The sample preconditioning steps of filtration and bubble elimination can also be conducted in a single front-end device. The quality of the incoming raw sample liquid will dictate the mode of filtration and the type of filtration medium. For example, samples containing very low levels of suspended solids could make use of disposable filters (e.g., a filtration disk cartridge or a syringe filter) adding a level of simplicity and economy to the system's operation. However, a permanent, back-washable filter should be used for incoming samples having high solids content (such as those from an ore slurry); benefits in this case would arise from avoiding the cost of numerous disposable filters and from eliminating the time required of operators to change out clogged disposable filters.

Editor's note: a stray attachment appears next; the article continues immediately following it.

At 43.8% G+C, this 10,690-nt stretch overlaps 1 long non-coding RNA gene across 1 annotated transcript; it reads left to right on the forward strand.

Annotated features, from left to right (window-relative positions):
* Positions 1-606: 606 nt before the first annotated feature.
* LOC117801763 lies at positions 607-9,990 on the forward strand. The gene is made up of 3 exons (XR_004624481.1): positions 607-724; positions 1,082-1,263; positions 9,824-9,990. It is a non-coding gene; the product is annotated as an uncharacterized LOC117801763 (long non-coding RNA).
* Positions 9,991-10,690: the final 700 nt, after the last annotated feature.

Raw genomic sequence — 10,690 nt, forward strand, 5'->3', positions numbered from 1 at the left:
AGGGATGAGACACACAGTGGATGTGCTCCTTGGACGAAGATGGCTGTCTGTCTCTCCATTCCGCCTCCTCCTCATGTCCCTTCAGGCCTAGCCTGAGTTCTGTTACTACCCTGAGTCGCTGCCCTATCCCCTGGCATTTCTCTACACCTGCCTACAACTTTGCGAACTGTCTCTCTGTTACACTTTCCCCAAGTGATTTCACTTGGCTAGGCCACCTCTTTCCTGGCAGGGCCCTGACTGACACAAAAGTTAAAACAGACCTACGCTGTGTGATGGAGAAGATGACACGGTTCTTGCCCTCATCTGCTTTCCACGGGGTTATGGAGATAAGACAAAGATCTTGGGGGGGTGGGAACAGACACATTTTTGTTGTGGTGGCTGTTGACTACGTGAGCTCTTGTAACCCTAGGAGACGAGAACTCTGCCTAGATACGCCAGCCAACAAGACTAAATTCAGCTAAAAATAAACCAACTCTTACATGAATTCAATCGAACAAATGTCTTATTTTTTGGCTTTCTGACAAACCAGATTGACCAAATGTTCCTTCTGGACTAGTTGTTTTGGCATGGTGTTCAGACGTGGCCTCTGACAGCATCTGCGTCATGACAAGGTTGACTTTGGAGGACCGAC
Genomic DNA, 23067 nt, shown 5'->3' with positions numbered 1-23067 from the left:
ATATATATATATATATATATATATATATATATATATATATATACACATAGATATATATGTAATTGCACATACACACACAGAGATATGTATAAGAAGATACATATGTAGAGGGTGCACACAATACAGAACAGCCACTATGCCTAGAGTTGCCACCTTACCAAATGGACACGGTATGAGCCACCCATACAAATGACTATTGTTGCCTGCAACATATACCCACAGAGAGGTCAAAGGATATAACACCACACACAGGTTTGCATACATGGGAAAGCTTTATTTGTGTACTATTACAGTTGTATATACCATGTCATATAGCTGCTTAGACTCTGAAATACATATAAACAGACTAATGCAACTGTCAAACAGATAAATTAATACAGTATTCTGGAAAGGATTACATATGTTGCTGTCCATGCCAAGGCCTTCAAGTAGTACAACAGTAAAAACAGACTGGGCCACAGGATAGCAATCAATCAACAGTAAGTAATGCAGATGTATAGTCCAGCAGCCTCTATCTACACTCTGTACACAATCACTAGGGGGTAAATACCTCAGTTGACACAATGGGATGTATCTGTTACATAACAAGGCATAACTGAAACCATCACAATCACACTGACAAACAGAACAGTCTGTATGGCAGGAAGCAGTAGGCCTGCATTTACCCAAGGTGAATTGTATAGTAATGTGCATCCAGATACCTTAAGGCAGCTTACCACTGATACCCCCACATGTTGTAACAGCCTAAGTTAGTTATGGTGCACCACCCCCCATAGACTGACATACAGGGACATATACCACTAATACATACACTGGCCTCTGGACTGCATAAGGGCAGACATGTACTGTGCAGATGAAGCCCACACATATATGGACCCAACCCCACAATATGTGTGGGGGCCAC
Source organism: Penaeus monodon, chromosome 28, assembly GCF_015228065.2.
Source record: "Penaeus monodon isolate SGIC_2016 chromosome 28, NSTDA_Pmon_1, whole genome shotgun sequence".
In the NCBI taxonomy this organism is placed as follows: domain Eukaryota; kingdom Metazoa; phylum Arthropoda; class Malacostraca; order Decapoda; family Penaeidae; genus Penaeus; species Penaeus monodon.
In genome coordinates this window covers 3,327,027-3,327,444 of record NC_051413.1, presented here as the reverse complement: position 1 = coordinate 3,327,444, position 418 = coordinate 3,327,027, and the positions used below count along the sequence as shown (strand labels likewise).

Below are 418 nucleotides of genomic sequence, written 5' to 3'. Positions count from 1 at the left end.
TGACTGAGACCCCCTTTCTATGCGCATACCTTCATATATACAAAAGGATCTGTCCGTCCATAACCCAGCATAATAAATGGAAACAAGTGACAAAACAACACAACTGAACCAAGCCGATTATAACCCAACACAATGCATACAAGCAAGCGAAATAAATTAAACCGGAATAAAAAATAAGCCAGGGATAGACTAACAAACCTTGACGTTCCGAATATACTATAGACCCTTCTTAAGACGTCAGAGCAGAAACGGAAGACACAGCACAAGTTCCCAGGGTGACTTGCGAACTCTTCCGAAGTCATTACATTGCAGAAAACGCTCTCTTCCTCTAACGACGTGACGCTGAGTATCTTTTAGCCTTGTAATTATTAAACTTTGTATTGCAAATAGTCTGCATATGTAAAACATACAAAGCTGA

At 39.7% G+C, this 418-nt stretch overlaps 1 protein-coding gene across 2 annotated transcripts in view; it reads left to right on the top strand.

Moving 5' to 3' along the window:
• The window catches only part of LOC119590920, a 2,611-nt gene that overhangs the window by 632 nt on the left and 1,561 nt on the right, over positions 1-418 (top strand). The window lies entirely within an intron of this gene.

Depending upon the characteristics of the sample stream, pH adjustment and the removal of interfering metals may be required preconditioning steps. The pH stability would be monitored and adjusted as needed base on sensitivity requirements using in-line water splitting techniques to create hydroxide or hydronium ions as needed to increase or decrease sample pH, respectively. Preferably the pH is between 10 and 12. Reducible metals should be removed to avoid electroplating these interfering ions onto the reactive gold electrodes. These metals can be effectively removed by using selective membrane filtration (e.g., ion selective membranes). For example, the membrane could be used to selectively allow the passage of free cyanide through the membrane to the surface of the piezoelectric quartz crystal, whereas detrimental chemical species would be rejected at the membrane surface. Such chemical species would be those that either precipitate or absorb onto the piezoelectric quartz crystal surface or compete for the gold coating on the piezoelectric quartz crystal. For example, certain mono and divalent metals (e.g., Fe, Cu, and Ni) could precipitate onto the piezoelectric quartz crystal surface under conditions favorable to oxidation-reductions reactions. Thus, improved accuracy of the piezoelectric response and increased electrode lifetime would be gained by the use of a selectively permeable membrane to precondition the incoming sample.